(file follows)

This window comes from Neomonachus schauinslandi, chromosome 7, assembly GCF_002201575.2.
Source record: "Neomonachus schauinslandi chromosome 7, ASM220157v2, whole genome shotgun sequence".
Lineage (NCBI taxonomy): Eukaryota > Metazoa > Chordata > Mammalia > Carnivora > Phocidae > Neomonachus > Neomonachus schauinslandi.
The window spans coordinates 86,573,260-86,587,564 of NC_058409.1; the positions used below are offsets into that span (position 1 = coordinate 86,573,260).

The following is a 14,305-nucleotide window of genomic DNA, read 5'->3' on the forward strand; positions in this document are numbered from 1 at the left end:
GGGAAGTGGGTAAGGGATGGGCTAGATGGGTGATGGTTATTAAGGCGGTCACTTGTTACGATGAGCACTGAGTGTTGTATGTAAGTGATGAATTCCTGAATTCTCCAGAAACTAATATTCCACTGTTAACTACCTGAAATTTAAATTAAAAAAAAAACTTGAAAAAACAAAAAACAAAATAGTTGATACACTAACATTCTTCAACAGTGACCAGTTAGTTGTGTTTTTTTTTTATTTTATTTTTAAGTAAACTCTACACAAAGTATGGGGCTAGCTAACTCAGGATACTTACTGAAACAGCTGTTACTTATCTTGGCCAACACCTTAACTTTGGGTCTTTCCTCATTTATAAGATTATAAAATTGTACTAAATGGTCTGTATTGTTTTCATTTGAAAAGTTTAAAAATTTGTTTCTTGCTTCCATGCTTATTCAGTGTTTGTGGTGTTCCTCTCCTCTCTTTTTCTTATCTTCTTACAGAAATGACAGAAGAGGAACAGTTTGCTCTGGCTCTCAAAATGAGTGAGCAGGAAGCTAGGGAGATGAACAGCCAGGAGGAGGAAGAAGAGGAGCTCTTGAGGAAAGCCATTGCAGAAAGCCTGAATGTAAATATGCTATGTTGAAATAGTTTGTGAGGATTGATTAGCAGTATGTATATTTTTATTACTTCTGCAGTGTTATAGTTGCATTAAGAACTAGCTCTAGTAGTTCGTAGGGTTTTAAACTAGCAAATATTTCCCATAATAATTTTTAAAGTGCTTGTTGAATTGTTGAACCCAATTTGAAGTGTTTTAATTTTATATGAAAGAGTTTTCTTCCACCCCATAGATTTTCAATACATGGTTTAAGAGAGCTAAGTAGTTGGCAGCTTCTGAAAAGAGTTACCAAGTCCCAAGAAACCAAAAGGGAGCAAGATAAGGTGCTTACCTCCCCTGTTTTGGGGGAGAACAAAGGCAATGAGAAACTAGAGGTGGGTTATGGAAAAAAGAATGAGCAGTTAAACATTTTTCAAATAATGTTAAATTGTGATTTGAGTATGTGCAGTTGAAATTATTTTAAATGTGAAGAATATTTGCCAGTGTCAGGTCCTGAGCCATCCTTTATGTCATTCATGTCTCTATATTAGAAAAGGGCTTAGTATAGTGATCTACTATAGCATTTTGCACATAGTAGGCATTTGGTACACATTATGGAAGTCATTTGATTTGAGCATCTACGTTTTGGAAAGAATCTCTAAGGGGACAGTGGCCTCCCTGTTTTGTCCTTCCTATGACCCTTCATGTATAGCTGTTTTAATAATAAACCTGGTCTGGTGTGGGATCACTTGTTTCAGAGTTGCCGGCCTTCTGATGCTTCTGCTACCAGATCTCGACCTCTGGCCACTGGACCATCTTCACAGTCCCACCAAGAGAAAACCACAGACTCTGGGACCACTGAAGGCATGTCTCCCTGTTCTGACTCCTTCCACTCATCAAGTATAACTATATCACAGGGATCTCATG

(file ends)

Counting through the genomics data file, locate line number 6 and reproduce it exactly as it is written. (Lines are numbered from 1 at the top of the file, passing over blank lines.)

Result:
GGGAAGTGGGTAAGGGATGGGCTAGATGGGTGATGGTTATTAAGGCGGTCACTTGTTACGATGAGCACTGAGTGTTGTATGTAAGTGATGAATTCCTGAATTCTCCAGAAACTAATATTCCACTGTTAACTACCTGAAATTTAAATTAAAAAAAAAACTTGAAAAAACAAAAAACAAAATAGTTGATACACTAACATTCTTCAACAGTGACCAGTTAGTTGTGTTTTTTTTTTATTTTATTTTTAAGTAAACTCTACACAAAGTATGGGGCTAGCTAACTCAGGATACTTACTGAAACAGCTGTTACTTATCTTGGCCAACACCTTAACTTTGGGTCTTTCCTCATTTATAAGATTATAAAATTGTACTAAATGGTCTGTATTGTTTTCATTTGAAAAGTTTAAAAATTTGTTTCTTGCTTCCATGCTTATTCAGTGTTTGTGGTGTTCCTCTCCTCTCTTTTTCTTATCTTCTTACAGAAATGACAGAAGAGGAACAGTTTGCTCTGGCTCTCAAAATGAGTGAGCAGGAAGCTAGGGAGATGAACAGCCAGGAGGAGGAAGAAGAGGAGCTCTTGAGGAAAGCCATTGCAGAAAGCCTGAATGTAAATATGCTATGTTGAAATAGTTTGTGAGGATTGATTAGCAGTATGTATATTTTTATTACTTCTGCAGTGTTATAGTTGCATTAAGAACTAGCTCTAGTAGTTCGTAGGGTTTTAAACTAGCAAATATTTCCCATAATAATTTTTAAAGTGCTTGTTGAATTGTTGAACCCAATTTGAAGTGTTTTAATTTTATATGAAAGAGTTTTCTTCCACCCCATAGATTTTCAATACATGGTTTAAGAGAGCTAAGTAGTTGGCAGCTTCTGAAAAGAGTTACCAAGTCCCAAGAAACCAAAAGGGAGCAAGATAAGGTGCTTACCTCCCCTGTTTTGGGGGAGAACAAAGGCAATGAGAAACTAGAGGTGGGTTATGGAAAAAAGAATGAGCAGTTAAACATTTTTCAAATAATGTTAAATTGTGATTTGAGTATGTGCAGTTGAAATTATTTTAAATGTGAAGAATATTTGCCAGTGTCAGGTCCTGAGCCATCCTTTATGTCATTCATGTCTCTATATTAGAAAAGGGCTTAGTATAGTGATCTACTATAGCATTTTGCACATAGTAGGCATTTGGTACACATTATGGAAGTCATTTGATTTGAGCATCTACGTTTTGGAAAGAATCTCTAAGGGGACAGTGGCCTCCCTGTTTTGTCCTTCCTATGACCCTTCATGTATAGCTGTTTTAATAATAAACCTGGTCTGGTGTGGGATCACTTGTTTCAGAGTTGCCGGCCTTCTGATGCTTCTGCTACCAGATCTCGACCTCTGGCCACTGGACCATCTTCACAGTCCCACCAAGAGAAAACCACAGACTCTGGGACCACTGAAGGCATGTCTCCCTGTTCTGACTCCTTCCACTCATCAAGTATAACTATATCACAGGGATCTCATG